- Failing to file taxes is a federal crime that can result in major fines and jail time
- Canada Revenue Agency has programs set up to help those who haven’t filed taxes for multiple years
- If your situation warrants it, consider getting professional help from an accountant to navigate your old returns
Why do I need to file back taxes?
Canadians are required to file back taxes if they miss filing them in a previous year. Many Canadians do not file tax returns for a variety of different reasons, including:
- Thinking they don’t owe anything and don’t have to file because of it
- Knowing they owe money but don’t have the funds to pay
- Thinking they won’t be found out if they don’t file their taxes
- Lost records and/or receipts and/or no knowledge or records of income or expenses
- Stress and worry over the tax filing process
What happens if you file your taxes late?
You may wonder what happens if you don’t file your taxes or what happens if you file your taxes late. In Canada, these are two different situations and the consequences of both are also different.
Not filing taxes when you are required to file them can be considered a crime, so it’s critical to file your returns, even if they are late and you cannot afford to pay immediately.
Tax evasion has serious consequences. Not paying your taxes is a crime, and has major financial and personal costs. If you are convicted of tax evasion, it can also lead to court-imposed fines, jail time, and a criminal record.
If convicted of tax evasion, you must repay the full amount of taxes owing, plus interest and any civil penalties assessed by the Canada Revenu Agency (CRA). Courts may impose a 5-year jail term or fine of up to 200% of the evaded taxes amount.
If you are required to file your taxes, you should file your taxes in full and on time. If you cannot file your taxes on time for whatever reason, you should take action and file them as soon as possible.
The longer you wait, the more difficult (and expensive) your situation could become. Late filing penalties, interest, and other fees add up the longer you go without filing.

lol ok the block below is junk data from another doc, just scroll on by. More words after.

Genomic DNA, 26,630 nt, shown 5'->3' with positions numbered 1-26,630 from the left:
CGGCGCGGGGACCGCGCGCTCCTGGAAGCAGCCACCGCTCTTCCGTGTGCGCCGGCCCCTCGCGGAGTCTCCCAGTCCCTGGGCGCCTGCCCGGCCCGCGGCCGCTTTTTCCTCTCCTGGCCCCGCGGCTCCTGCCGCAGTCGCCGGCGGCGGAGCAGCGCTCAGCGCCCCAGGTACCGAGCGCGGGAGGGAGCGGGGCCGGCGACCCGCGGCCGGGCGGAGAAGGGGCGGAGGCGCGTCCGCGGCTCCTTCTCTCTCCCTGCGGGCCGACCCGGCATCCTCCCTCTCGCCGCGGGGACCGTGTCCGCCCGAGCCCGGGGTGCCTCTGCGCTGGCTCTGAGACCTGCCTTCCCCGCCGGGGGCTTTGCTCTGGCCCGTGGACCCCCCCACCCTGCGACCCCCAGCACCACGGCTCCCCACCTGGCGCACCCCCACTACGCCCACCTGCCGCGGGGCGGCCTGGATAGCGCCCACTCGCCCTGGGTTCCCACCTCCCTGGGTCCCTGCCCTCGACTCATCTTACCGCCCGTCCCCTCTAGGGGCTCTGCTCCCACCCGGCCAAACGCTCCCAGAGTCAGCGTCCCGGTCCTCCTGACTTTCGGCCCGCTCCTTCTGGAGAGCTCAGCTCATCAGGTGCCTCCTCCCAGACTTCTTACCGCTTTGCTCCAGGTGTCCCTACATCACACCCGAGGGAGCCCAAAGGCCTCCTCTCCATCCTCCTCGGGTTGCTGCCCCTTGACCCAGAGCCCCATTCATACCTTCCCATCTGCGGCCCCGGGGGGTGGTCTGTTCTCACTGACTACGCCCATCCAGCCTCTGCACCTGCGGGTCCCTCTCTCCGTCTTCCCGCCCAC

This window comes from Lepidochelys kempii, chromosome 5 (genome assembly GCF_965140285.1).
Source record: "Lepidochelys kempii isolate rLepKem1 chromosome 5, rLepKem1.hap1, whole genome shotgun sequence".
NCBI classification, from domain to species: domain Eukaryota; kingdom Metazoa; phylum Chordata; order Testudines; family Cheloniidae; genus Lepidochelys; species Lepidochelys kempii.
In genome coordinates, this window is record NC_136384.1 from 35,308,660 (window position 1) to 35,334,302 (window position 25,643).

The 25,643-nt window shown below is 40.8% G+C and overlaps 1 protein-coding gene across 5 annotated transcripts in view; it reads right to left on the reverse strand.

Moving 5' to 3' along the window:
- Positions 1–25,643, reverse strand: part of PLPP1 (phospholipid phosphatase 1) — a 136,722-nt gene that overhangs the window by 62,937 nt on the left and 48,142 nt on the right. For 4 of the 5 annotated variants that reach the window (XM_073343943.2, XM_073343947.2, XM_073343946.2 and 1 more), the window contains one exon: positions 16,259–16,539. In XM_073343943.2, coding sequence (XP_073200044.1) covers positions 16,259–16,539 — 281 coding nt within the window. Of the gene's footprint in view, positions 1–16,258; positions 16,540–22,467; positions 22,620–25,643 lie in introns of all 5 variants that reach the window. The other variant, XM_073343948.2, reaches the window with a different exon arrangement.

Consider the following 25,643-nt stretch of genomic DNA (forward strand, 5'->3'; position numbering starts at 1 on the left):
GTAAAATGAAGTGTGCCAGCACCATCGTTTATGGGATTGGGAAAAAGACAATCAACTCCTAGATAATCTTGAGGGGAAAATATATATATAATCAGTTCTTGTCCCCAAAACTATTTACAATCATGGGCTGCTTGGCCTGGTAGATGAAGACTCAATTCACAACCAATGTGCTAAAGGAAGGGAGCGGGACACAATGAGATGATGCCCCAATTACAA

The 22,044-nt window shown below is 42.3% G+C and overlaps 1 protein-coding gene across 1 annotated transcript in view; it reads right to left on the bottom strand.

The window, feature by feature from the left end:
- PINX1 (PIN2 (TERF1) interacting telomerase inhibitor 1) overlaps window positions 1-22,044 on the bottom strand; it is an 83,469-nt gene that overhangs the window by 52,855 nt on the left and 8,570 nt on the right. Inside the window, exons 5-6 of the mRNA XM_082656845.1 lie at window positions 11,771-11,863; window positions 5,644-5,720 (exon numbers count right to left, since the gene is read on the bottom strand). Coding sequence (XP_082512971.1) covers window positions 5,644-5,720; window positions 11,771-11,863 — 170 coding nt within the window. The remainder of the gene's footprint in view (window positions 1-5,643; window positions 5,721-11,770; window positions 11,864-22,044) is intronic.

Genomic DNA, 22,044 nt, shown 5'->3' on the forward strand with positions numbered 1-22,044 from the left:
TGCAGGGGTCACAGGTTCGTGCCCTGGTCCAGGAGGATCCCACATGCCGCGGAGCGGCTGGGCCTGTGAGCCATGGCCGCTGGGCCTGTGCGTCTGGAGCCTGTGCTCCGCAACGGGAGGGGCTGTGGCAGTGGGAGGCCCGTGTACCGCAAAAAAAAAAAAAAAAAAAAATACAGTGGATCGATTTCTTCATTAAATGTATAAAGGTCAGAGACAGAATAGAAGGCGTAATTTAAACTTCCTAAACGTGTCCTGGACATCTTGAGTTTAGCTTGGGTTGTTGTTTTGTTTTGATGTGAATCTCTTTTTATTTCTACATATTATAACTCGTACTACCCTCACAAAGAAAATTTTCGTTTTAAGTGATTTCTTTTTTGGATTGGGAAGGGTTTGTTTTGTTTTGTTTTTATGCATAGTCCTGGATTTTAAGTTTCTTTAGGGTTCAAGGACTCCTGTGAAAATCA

In fact, you should even file your taxes if you do not owe any money. Filing taxes late when you don’t owe the Canada Revenue Agency any money is still a mistake.
Many benefits like the Canada Child Benefit will not be paid to you if you do not file. You could be missing out on benefits that you are entitled to receive if you decide to not file your taxes.
How far back can you go to file taxes in Canada?
According to the CRA, a taxpayer has 10 years from the end of a calendar year to file an income tax return. The longer you go without filing taxes, the higher the penalties and potential prison term.
Whether you are late by one year, five years, or even ten years, it is crucial that you file immediately. You may think that since you don’t have the money to pay your taxes, it’s best to not file, but this isn’t the right move.
The CRA does not forget about you over time. Every day that goes can cost you more money in late-filing penalties, interest, and other potential fees when you delay filing your taxes.
Filing multiple year tax returns in Canada
If you’re behind filing your returns, you shouldn’t simply walk into your nearest popular income tax chain with your collection of returns. Once you are behind on filing your taxes, you should deal with professionals who have a high level of experience that can negotiate with the CRA for you to achieve compliance.
Late tax-filing should be approached carefully. When filing past tax returns, the Canada Revenue Agency has a process that you should follow and helpful programs that may make it easier to follow their process.
The Voluntary Disclosure Program (VDP) was designed to be used as a “second chance” for people who did not file taxes accurately or when they should have.
If your application is accepted to the VDP, the CRA could grant you relief from prosecution and even reduce the interest or eliminate the penalties that you will be required to pay. This can be a great incentive for taxpayers who are interested in filing past tax returns in Canada.
It’s important to note that your disclosure must be voluntary, which means that you will need to come forward before the CRA contacts you about filing taxes late.
You will also need to provide complete and accurate information during your disclosure.
Finally, you must also include the full payment of the tax debt owing, including any interest not waived by the VDP.
It’s never too late to rectify your tax situation and file back taxes, but it’s important to know your options. If it’s been a few years or more, the VDP may be right for you depending on your situation.
Whatever your solution, it’s crucial to act quickly and file your back taxes so that you receive your tax benefits and aren’t faced with any future penalties.
The information provided herein is for general informational purposes only. It is not intended and should not be construed to constitute legal or financial advice.
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